Among the most popular pet reptiles, bearded dragons tend to be gentle, inquisitive, and active during the day. The central bearded dragon, Pogona vitticeps, is the most common species to have as a pet.
In the wild, bearded dragons’ range extends across most of Australia. They typically prefer to stick to warm, arid areas: deserts, subtropical woodlands, savannas, and scrublands. In the 1960s, Australia banned the export of wild bearded dragons; however, they’ve been bred in the United States for decades for the pet trade, and they come in a variety of color “morphs” not commonly found in the wild.
A warm habitat is crucial for bearded dragons. They’re cold-blooded and rely on external heat sources to raise their body temperature, which varies according to the temperature of their environment. They bask in the sun to warm themselves and can burrow underground to avoid extreme heat and predators.
The delightful bearded dragons actually perform a sex reversal in the egg. Studies show that when warm temperatures occur during egg incubation, male bearded dragons often reverse course to become female. But it’s not a complete switch. They actually remain male genetically, but act and reproduce like females. What's more, these non-binary lizards lay twice as many eggs as normal females. Male bearded dragons are currently undergoing sex reversal at a rising rate, likely due to the spike in global temperatures.
9. Copperhead Snakes
|Photo: National Geographic|
Copperheads get their name, unsurprisingly, from their bronze-hued heads.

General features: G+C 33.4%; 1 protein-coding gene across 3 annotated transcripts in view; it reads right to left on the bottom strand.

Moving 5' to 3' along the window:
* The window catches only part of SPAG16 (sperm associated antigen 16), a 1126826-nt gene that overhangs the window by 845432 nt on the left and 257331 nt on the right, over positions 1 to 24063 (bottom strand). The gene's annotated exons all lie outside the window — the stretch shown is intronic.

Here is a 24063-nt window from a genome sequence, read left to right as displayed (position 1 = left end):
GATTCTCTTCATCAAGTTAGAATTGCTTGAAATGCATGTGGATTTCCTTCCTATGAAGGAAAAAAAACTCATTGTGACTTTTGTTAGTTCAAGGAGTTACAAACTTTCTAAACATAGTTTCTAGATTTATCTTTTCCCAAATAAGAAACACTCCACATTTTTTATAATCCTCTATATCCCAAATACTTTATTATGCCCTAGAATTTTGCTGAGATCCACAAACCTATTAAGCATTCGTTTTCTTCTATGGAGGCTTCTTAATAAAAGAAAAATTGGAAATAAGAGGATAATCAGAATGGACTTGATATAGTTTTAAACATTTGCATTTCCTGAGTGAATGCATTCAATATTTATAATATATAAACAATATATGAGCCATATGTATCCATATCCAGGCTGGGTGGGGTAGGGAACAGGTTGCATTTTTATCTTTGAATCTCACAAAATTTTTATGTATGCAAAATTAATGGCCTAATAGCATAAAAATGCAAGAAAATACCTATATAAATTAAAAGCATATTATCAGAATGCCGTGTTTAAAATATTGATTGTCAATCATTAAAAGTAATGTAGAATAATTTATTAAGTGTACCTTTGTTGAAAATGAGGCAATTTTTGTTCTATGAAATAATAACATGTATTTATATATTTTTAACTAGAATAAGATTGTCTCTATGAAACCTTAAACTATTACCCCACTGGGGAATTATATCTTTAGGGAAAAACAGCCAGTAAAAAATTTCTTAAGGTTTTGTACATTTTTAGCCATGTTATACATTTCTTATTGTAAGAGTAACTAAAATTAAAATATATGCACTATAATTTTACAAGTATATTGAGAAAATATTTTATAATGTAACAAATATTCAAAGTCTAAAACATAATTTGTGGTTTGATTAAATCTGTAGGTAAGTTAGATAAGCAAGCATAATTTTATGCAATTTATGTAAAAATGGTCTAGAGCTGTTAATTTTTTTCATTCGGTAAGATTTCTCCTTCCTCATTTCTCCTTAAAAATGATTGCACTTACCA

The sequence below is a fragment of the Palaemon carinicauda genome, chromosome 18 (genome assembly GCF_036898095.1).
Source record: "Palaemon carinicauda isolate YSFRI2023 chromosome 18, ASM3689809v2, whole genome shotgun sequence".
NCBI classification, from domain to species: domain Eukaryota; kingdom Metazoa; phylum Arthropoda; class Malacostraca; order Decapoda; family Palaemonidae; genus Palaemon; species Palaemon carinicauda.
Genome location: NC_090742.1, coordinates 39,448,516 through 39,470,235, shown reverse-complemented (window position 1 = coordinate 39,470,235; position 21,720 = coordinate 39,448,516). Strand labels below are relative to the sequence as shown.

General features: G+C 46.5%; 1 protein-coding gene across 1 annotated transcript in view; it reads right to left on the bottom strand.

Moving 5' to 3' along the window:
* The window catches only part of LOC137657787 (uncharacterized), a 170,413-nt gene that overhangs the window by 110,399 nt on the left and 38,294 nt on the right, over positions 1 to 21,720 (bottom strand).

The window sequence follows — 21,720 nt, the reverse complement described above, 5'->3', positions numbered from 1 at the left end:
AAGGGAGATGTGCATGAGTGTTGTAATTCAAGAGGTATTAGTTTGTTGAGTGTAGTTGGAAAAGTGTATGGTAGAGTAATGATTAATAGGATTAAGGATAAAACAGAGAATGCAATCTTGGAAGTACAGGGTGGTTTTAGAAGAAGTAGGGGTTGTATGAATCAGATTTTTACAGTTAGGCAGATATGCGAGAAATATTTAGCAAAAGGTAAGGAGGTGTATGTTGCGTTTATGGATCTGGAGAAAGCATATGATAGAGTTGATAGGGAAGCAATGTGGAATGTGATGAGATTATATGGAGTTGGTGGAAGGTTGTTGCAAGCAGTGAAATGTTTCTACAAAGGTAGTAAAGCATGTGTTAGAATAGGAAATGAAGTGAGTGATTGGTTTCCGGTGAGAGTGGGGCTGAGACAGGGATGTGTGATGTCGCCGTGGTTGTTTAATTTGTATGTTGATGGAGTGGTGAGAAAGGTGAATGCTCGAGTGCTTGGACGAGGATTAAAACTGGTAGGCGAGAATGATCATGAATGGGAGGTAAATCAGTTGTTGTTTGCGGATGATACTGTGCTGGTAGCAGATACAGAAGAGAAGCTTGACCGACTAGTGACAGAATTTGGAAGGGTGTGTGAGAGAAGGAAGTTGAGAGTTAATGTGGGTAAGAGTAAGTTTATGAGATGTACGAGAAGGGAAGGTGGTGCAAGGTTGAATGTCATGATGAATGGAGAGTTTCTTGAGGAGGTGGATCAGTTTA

These large snakes, found through the southern and eastern United States, have bodies that range from tan to copper to gray, with characteristic hourglass-shaped stripes. The reptiles grow to lengths between two and three feet, although there are records of individuals longer than four feet. Their stout bodies abruptly taper toward their thin tails.
The species (Agkistrodon contortrix) is responsible for more venomous snakebites than any other in the United States, in part because they are widespread and populous. They can also tolerate living in subdivisions and developed land, making interactions with humans more common.
Some female snakes, such as copperheads, are capable of virgin birth, or parthenogenesis, meaning the female fertilizes their own eggs without a male sexual partner. While not technically a reversal, this is an ability to carry out the reproductive functions of both sexes at once — and not as a hermaphrodite. With facultative parthenogenesis, a special cell called a polar body that’s produced with an egg sometimes acts like a sperm to “fertilize” it.
Frog, any of various tailless amphibians belonging to the order Anura. Used strictly, the term may be limited to any member of the family Ranidae (true frogs), but more broadly the name frog is often used to distinguish the smooth-skinned, leaping anurans from squat, warty, hopping ones, which are called toads.
In general, frogs have protruding eyes, no tail, and strong, webbed hind feet that are adapted for leaping and swimming. They also possess smooth, moist skins. Many are predominantly aquatic, but some live on land, in burrows, or in trees. A number depart from the typical form. Sedge frogs (Hyperolius), for example, are climbing African frogs with adhesive toe disks. The flying frogs (Rhacophorus) are tree-dwelling, Old World rhacophorids; they can glide 12 to 15 metres (40 to 50 feet) by means of expanded webbing between the fingers and toes.
For years, researchers have observed frogs spontaneously changing sex in the lab; now they have done the same studies in the wild. Their work suggests that sex change, complete with fully functioning reproductive organs, may be fairly commonplace among green frog populations. While prior research indicated that sex reversal in frogs may be related to pollution introduced by humans, the same scientists’ current research suggests that the change may be a natural occurrence in amphibians.